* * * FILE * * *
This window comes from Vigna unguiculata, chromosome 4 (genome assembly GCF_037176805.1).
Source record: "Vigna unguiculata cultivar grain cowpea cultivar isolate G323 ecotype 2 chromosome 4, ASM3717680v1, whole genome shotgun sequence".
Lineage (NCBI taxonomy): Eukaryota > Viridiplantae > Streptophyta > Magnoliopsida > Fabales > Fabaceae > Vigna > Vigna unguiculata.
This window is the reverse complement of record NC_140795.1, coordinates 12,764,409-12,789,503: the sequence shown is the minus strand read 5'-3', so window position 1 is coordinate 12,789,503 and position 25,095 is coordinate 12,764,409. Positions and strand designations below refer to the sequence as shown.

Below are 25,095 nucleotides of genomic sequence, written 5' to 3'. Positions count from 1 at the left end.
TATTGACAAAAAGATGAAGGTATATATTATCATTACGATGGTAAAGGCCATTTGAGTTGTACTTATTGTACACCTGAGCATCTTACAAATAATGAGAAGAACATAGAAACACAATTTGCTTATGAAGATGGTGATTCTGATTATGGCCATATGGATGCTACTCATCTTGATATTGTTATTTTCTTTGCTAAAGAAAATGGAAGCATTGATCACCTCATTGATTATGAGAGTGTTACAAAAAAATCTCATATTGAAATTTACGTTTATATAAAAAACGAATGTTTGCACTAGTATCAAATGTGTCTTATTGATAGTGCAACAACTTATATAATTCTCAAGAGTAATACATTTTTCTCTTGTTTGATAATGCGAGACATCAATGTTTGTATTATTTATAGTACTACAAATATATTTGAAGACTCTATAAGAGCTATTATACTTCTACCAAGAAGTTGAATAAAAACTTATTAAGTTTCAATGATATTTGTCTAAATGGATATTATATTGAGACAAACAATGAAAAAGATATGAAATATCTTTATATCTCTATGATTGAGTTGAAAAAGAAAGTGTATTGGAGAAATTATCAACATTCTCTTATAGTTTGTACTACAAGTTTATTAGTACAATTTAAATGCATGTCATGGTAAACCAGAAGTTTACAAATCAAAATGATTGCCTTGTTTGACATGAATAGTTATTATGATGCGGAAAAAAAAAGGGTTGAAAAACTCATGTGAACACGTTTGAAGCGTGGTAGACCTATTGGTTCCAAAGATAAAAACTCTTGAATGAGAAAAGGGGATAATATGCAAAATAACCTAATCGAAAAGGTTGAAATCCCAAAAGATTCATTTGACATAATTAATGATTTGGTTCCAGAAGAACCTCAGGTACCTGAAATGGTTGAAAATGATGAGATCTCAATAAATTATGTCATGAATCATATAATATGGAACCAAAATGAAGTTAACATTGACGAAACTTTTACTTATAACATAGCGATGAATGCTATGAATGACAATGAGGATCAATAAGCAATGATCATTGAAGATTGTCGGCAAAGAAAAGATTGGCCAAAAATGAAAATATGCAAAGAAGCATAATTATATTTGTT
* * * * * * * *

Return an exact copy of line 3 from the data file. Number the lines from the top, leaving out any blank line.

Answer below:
Lineage (NCBI taxonomy): Eukaryota > Viridiplantae > Streptophyta > Magnoliopsida > Fabales > Fabaceae > Vigna > Vigna unguiculata.